The young woman was introduced by a friend to herbal teas, much to her delight. For various health complaints, she was informed, there were herbs--easily taken as delicious drinks--that could help without use of pharmaceuticals. Having only limited income from a part-time job in a fast food chain, and therefore no insurance, either, the woman set out to buy as many boxes of teas as she could carry.
Before long, however, the new herb user was setting herself up as some type of expert on the subject of herbal medicine. Reading wasn't her long suit--but she could make out the ingredients on the labels with some help. Unfortunately, not every box she purchased explained what the herbs could be used for in health issues. Many of the products also contained blends of various plants and she had no clue as to what these could accomplish together, what with their various attributes combining synergistically. Herbgirl also never realized that certain conditions would be negatively affected by specific plant materials, either. In short, she just merrily went along "prescribing" these teas for herself and all her friends, many of whom were seriously ill already.
When the herbalist she had first consulted (for free, by the way, pleading her cause based on her poverty) got wind of her actions, she was appalled. In no uncertain terms she explained how such improper use of herbal medicine, with no consultation of the patients in advance, could cause severe reactions. At worst, she was not likely to help anyone, with extremely little knowledge of herbal medicine. For example, did she know if any of her friends were pregnant, taking blood thinners, or addicted to any substances? Were any of them already taking pharmaceutical drugs that could interact badly with the teas, causing further illness?
The young woman only blinked, completely oblivious to what was being discussed. She went back out after this lecture and blithely continued giving misinformation, as well as free tea bags, to anyone she knew. It didn't matter if her friends had a cold or cancer, Herbgirl set herself up as an expert despite not even having a highschool diploma let alone education in herbal medicine.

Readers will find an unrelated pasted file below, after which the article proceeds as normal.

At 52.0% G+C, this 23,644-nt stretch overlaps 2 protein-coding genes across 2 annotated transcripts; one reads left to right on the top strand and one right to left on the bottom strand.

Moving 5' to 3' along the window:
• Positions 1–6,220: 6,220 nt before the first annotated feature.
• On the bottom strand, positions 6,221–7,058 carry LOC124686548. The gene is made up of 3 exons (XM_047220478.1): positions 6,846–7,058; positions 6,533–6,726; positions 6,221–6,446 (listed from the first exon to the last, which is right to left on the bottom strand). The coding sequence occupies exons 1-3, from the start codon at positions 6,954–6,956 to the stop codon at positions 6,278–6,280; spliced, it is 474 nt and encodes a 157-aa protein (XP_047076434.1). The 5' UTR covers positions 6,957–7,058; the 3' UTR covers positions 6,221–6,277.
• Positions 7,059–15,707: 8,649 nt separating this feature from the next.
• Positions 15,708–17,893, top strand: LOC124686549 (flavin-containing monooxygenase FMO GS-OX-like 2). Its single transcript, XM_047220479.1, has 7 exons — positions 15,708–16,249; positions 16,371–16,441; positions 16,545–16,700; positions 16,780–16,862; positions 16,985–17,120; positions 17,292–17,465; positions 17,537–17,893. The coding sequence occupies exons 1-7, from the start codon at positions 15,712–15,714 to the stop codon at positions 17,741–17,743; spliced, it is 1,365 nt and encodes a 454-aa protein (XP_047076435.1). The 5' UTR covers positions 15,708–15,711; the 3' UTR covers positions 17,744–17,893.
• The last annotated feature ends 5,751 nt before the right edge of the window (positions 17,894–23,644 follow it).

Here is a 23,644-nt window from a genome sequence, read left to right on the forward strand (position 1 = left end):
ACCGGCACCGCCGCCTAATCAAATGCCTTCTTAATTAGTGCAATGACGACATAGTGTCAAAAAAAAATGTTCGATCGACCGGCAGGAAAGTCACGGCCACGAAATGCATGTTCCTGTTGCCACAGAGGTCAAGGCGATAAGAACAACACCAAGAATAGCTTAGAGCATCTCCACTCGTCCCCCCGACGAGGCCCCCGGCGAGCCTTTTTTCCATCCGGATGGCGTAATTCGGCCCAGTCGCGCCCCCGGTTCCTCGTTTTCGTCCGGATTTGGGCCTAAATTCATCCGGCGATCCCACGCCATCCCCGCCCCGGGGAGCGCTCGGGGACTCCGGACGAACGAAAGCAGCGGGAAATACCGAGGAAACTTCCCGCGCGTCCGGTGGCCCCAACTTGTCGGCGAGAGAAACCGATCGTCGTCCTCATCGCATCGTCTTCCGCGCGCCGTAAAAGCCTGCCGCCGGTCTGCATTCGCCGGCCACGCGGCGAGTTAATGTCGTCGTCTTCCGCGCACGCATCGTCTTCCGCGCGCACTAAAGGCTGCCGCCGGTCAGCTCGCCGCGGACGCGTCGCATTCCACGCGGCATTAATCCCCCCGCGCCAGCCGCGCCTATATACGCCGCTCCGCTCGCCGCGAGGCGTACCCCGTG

In Michigan, the laws on this topic are fuzzy; while it's not strictly illegal in some senses to practice any form of alternative medicine including herbal, you can't claim to be healing any health condition. The wording is ambiguous at best and you need, in such a field, to navigate carefully. While there is no requirement as of yet for a licence to practice herbal medicine in our state, the dangers of wrongly diagnosing and treating someone should be enough to cause caution. No one really would want to inflict harm through carelessness, surely, or they wouldn't want to get into such a field to start with. That's why there are schools that are approved by the state to teach these professions, such as Blue Heron Academy at several locations throughout Michigan (see www.blueheronacademy.com).
There is also an organization--Michigan Natural Health Coalition (see www.michigannaturalhealthcoalition.org) which is battling to enshrine the rights of all Michiganders to use alternative health measures of any sort they wish. This group also is attempting to make sure that all legitimate holistic practitioners in this state can function as they are trained to do and help people without harming them. For more information on this group and their efforts, go to the above link and please sign their petitions, get on their mailing list, and help in the struggle to keep the door open for alternative medicine practitioners and their patients.
If you'd like to attend Blue Heron Academy but can't get to Grand Rapids or their other locations from Detroit, see this link for their special "e-learning" programs: